• Keep your air filter clean. Replacing a clogged air filter can often improve mileage by as much as 10 percent. That’s a lot! Consider using a K&N filter. Yes, they are initially expensive, but the fuel savings will be well worth the extra money if you plan on keeping your car for three or more years.
  • Use the recommended grade of oil for your car. Opt for oil that says it is “energy conserving”. Using the wrong viscosity oil, particularly one that is too thick, can decrease mileage.
  • Never let your car run dangerously close to running out of gas.When you do this, you allow the debris at the bottom of the tank to become lodged in your fuel filter. This can decrease mileage and end up costing a lot of money, because some filters cost hundreds of dollars to replace. Yes, I know that some sites recommend the opposite. They suggest that you wait until you car is almost empty before refueling. By doing this, they say, you will save money, because you are hauling less weight. This is true, but can be ultimately more costly because of decreased fuel flow caused by a clogged fuel filter.
  • Maintain the proper air pressure in your tires. Have you ever tried to ride a bike with flat tires? It’s pretty hard to do. Your car has to expend more effort when your tires don’t have enough air. Putting too much air in your tires is just as bad, because it can reduce traction, result in tire ruptures, or wear out the center of the tire tread. Typically, most car tires run about 32-35 pounds of pressure,when cold, but people who are hypermiling tend to run far heavier pressure. Truck and trailer tires are different, because they are rated for hauling. If you are unsure what your tire pressure should be, look at the side of the tire. It will tell you the maximum cold-temperature pressure. My tire says 44 psi (pounds per square inch), so I run about 40, unless I really want to increase mileage by hypermiling. Then, I usually run the full amount, 44 psi. Typically, however, I always run a little less than the maximum, because I'm not putting a lot of weight in my car. The load is small. If you are unsure about tire pressures, consult a reputable tire dealer for advice.
  • Tires should be periodically balanced, rotated and aligned. This will significantly increase the useful life of your tires.

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How do you save gas? 2 comments

Christofoo 4 years ago

Hi arizonataylor,

I always enjoy finding others who are trying to improve their gas mileage with practical techniques.

However, I wanted to nit-pick a few of your points :)

Weight doesn't necessarily penalize mileage. In the limit of high tire pressure and on long trips (very low rolling resistance and very little breaking) it has no effect. In stop-and-go traffic, if you don't plan your stops well, and at low tire pressure and with larger tires, it can be a big penalty.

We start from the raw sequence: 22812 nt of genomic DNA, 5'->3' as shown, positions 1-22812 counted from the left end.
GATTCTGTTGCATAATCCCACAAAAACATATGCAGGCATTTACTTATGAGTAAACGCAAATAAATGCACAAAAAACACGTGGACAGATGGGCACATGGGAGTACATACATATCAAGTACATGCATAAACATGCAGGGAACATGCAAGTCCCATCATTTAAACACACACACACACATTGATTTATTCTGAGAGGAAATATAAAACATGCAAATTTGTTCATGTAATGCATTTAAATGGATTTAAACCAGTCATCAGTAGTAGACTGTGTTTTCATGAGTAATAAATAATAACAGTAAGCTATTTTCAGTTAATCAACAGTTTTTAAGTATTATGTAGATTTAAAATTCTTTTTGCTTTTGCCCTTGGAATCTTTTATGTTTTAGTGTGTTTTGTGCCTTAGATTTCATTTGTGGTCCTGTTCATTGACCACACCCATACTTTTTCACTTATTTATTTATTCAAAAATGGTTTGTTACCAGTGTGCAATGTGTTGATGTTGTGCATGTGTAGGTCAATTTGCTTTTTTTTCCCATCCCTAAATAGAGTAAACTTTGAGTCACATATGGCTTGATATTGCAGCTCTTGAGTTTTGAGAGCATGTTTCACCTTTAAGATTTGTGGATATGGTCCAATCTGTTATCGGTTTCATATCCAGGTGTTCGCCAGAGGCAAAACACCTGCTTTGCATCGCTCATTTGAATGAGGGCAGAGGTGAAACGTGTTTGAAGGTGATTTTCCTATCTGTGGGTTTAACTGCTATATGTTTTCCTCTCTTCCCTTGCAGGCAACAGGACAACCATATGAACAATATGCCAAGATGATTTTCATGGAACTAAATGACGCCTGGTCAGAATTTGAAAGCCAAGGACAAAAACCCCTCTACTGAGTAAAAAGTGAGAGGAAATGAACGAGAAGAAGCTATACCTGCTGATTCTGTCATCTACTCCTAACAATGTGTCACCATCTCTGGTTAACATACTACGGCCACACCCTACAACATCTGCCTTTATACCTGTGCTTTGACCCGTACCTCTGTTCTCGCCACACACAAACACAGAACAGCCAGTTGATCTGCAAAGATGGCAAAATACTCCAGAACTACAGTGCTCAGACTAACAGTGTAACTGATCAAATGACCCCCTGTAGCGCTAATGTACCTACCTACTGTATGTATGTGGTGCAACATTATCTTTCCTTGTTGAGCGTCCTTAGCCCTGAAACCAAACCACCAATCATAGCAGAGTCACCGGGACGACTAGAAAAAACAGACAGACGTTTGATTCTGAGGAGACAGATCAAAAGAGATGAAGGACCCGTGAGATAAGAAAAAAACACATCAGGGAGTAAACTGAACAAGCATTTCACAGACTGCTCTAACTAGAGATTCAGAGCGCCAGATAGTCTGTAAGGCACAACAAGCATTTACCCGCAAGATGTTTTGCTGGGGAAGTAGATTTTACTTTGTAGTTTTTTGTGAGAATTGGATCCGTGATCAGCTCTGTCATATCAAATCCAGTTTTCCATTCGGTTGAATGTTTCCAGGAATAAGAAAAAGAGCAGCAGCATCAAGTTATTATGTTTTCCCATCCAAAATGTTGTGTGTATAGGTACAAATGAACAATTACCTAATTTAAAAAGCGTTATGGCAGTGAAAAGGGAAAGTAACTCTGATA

Electronics, stereos and fans, are only important if they are high wattage (like 500W). Hypothetically, when drawing 50hp while cruising (my Civic at 75MPH), 50hp=37kW. Assuming 70% alternator efficiency, a 100W stereo would be 0.3% of the total engine load. A 500W stereo would be 1.4%.

Open windows are generally worse than the air conditioner at freeway speeds, but better at lower speeds, thought it may depend on the vehicle. I have a scangauge in my Civic and I can analyze the effect directly. Freeway speed: AC=10%, open windows=20%. City traffic: AC=30%, open windows=5% or less.

I turn off my car in traffic. Personal choice. I don't turn it off at night when the headlights will run the battery down. There is a fuel penalty for restarting, but the break-even point is in the 5-10 second neighborhood.

Accelerating up hills depends on the car, I would say generally that automatics would be penalized for downshifting. Variable displacement engines may also be penalized, not sure. Definitely my manual 4-cylinder is just as efficient at the top of the powerband as in the middle, for a given RPM. The bottom line is that the fuel expenditure is utilized efficiently in kinetic and potential energy, the net result is equal MPG (except for effects of air drag), unless I use the breaks on the back end of the hill, in which case the kinetic and potential energy are wasted. It is often a good idea to crest a hill at reduced speed if the downhill is steep enough to require breaking (or low-throttle engine drag, which is the same or worse than breaking).

The same arguments apply to jack-rabbit starting. Automatics are penalized for downshifting (again not sure about variable displacement engines), but for a manual 4-cylinder there is no fundamental efficiency penalty for high throttle positions at low RPMs, unless the kinetic or potential energy gained is subsequently thrown away. I can bolt pretty hard in my car without affecting mileage.

Cheers,

Chris


arizonataylor profile image

arizonataylor 4 years ago from Arizona Author

Chris,

I appreciate your comment. I particularly enjoyed the part about high-wattage devices. That was really good information, and I must admit that it's new to me. It appears I need to update my article a bit.

Best wishes.